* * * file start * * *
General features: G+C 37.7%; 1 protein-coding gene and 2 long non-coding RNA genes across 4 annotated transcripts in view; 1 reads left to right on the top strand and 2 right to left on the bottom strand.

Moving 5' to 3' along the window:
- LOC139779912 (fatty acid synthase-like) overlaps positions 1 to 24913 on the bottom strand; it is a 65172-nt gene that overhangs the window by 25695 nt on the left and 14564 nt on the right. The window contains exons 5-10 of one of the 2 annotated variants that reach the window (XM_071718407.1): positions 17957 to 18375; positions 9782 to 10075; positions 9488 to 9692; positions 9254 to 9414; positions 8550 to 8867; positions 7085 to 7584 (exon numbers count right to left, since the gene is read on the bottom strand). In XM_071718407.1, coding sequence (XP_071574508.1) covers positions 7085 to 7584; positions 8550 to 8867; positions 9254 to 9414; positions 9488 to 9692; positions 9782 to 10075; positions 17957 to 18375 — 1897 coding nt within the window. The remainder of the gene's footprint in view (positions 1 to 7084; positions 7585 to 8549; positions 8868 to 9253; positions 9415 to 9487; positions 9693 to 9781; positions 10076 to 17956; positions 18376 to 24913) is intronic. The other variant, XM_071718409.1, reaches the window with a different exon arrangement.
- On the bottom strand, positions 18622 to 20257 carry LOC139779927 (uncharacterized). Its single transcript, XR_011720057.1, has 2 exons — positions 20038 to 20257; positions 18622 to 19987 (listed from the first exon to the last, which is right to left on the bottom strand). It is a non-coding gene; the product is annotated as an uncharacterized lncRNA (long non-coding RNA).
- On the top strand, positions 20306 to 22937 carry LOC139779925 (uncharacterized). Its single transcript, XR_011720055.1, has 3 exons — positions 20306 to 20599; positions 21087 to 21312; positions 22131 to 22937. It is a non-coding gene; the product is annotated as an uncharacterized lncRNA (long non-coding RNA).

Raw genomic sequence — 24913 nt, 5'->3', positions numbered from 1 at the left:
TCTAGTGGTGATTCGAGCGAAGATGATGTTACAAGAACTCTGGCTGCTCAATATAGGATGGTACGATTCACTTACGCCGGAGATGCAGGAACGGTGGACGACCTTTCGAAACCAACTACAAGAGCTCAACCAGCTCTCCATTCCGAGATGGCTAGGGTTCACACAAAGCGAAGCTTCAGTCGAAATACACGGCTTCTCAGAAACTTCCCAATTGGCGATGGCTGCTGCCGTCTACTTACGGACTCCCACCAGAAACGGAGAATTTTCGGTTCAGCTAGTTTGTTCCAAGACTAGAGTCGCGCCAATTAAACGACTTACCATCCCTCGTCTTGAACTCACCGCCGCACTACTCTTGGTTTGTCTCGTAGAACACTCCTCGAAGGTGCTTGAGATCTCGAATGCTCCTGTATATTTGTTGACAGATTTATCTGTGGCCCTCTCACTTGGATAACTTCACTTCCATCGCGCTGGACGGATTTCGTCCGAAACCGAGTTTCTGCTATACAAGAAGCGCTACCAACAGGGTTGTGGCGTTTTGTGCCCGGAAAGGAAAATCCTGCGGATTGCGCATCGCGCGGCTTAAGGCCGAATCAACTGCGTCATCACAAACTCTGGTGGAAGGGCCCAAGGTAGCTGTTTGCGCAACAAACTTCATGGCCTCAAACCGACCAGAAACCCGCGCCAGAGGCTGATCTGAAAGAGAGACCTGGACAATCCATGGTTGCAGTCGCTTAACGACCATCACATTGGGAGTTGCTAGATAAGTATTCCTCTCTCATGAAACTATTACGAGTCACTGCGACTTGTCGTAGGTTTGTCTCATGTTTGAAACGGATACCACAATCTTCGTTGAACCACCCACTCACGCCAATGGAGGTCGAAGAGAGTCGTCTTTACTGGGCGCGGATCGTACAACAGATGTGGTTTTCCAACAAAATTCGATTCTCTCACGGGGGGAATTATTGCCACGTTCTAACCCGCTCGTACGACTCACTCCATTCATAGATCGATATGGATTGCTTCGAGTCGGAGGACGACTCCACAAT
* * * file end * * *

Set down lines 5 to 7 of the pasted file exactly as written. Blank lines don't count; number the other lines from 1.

- On the top strand, positions 20306 to 22937 carry LOC139779925 (uncharacterized). Its single transcript, XR_011720055.1, has 3 exons — positions 20306 to 20599; positions 21087 to 21312; positions 22131 to 22937. It is a non-coding gene; the product is annotated as an uncharacterized lncRNA (long non-coding RNA).

Raw genomic sequence — 24913 nt, 5'->3', positions numbered from 1 at the left:
TCTAGTGGTGATTCGAGCGAAGATGATGTTACAAGAACTCTGGCTGCTCAATATAGGATGGTACGATTCACTTACGCCGGAGATGCAGGAACGGTGGACGACCTTTCGAAACCAACTACAAGAGCTCAACCAGCTCTCCATTCCGAGATGGCTAGGGTTCACACAAAGCGAAGCTTCAGTCGAAATACACGGCTTCTCAGAAACTTCCCAATTGGCGATGGCTGCTGCCGTCTACTTACGGACTCCCACCAGAAACGGAGAATTTTCGGTTCAGCTAGTTTGTTCCAAGACTAGAGTCGCGCCAATTAAACGACTTACCATCCCTCGTCTTGAACTCACCGCCGCACTACTCTTGGTTTGTCTCGTAGAACACTCCTCGAAGGTGCTTGAGATCTCGAATGCTCCTGTATATTTGTTGACAGATTTATCTGTGGCCCTCTCACTTGGATAACTTCACTTCCATCGCGCTGGACGGATTTCGTCCGAAACCGAGTTTCTGCTATACAAGAAGCGCTACCAACAGGGTTGTGGCGTTTTGTGCCCGGAAAGGAAAATCCTGCGGATTGCGCATCGCGCGGCTTAAGGCCGAATCAACTGCGTCATCACAAACTCTGGTGGAAGGGCCCAAGGTAGCTGTTTGCGCAACAAACTTCATGGCCTCAAACCGACCAGAAACCCGCGCCAGAGGCTGATCTGAAAGAGAGACCTGGACAATCCATGGTTGCAGTCGCTTAACGACCATCACATTGGGAGTTGCTAGATAAGTATTCCTCTCTCATGAAACTATTACGAGTCACTGCGACTTGTCGTAGGTTTGTCTCATGTTTGAAACGGATACCACAATCTTCGTTGAACCACCCACTCACGCCAATGGAGGTCGAAGAGAGTCGTCTTTACTGGGCGCGGATCGTACAACAGATGTGGTTTTCCAACAAAATTCGATTCTCTCACGGGGGGAATTATTGCCACGTTCTAACCCGCTCGTACGACTCACTCCATTCATAGATCGATATGGATTGCTTCGAGTCGGAGGACGACTCCACAAT